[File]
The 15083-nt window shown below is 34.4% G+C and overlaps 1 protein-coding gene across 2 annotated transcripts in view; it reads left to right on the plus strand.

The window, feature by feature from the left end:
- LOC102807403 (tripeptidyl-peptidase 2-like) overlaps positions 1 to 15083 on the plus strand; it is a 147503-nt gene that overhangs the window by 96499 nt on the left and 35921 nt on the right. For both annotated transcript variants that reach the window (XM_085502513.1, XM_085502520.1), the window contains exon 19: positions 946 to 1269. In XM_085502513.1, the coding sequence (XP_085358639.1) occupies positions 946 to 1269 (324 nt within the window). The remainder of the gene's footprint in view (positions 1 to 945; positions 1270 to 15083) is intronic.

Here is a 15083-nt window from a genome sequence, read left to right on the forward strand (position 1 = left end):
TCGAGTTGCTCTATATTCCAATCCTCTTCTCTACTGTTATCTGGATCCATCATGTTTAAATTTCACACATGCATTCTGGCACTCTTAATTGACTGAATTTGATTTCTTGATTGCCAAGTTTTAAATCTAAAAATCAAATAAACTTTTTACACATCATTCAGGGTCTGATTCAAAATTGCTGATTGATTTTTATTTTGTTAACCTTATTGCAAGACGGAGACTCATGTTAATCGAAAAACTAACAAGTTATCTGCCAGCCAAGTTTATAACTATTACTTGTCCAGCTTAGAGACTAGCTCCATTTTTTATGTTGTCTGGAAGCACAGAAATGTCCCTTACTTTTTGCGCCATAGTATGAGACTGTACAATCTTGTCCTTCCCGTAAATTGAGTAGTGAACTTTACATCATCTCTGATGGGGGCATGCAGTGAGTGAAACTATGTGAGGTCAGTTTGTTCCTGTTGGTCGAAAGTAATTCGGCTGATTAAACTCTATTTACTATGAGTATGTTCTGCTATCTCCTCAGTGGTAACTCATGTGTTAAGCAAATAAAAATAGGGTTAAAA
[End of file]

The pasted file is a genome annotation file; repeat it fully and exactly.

The 15083-nt window shown below is 34.4% G+C and overlaps 1 protein-coding gene across 2 annotated transcripts in view; it reads left to right on the plus strand.

The window, feature by feature from the left end:
- LOC102807403 (tripeptidyl-peptidase 2-like) overlaps positions 1 to 15083 on the plus strand; it is a 147503-nt gene that overhangs the window by 96499 nt on the left and 35921 nt on the right. For both annotated transcript variants that reach the window (XM_085502513.1, XM_085502520.1), the window contains exon 19: positions 946 to 1269. In XM_085502513.1, the coding sequence (XP_085358639.1) occupies positions 946 to 1269 (324 nt within the window). The remainder of the gene's footprint in view (positions 1 to 945; positions 1270 to 15083) is intronic.

Here is a 15083-nt window from a genome sequence, read left to right on the forward strand (position 1 = left end):
TCGAGTTGCTCTATATTCCAATCCTCTTCTCTACTGTTATCTGGATCCATCATGTTTAAATTTCACACATGCATTCTGGCACTCTTAATTGACTGAATTTGATTTCTTGATTGCCAAGTTTTAAATCTAAAAATCAAATAAACTTTTTACACATCATTCAGGGTCTGATTCAAAATTGCTGATTGATTTTTATTTTGTTAACCTTATTGCAAGACGGAGACTCATGTTAATCGAAAAACTAACAAGTTATCTGCCAGCCAAGTTTATAACTATTACTTGTCCAGCTTAGAGACTAGCTCCATTTTTTATGTTGTCTGGAAGCACAGAAATGTCCCTTACTTTTTGCGCCATAGTATGAGACTGTACAATCTTGTCCTTCCCGTAAATTGAGTAGTGAACTTTACATCATCTCTGATGGGGGCATGCAGTGAGTGAAACTATGTGAGGTCAGTTTGTTCCTGTTGGTCGAAAGTAATTCGGCTGATTAAACTCTATTTACTATGAGTATGTTCTGCTATCTCCTCAGTGGTAACTCATGTGTTAAGCAAATAAAAATAGGGTTAAAA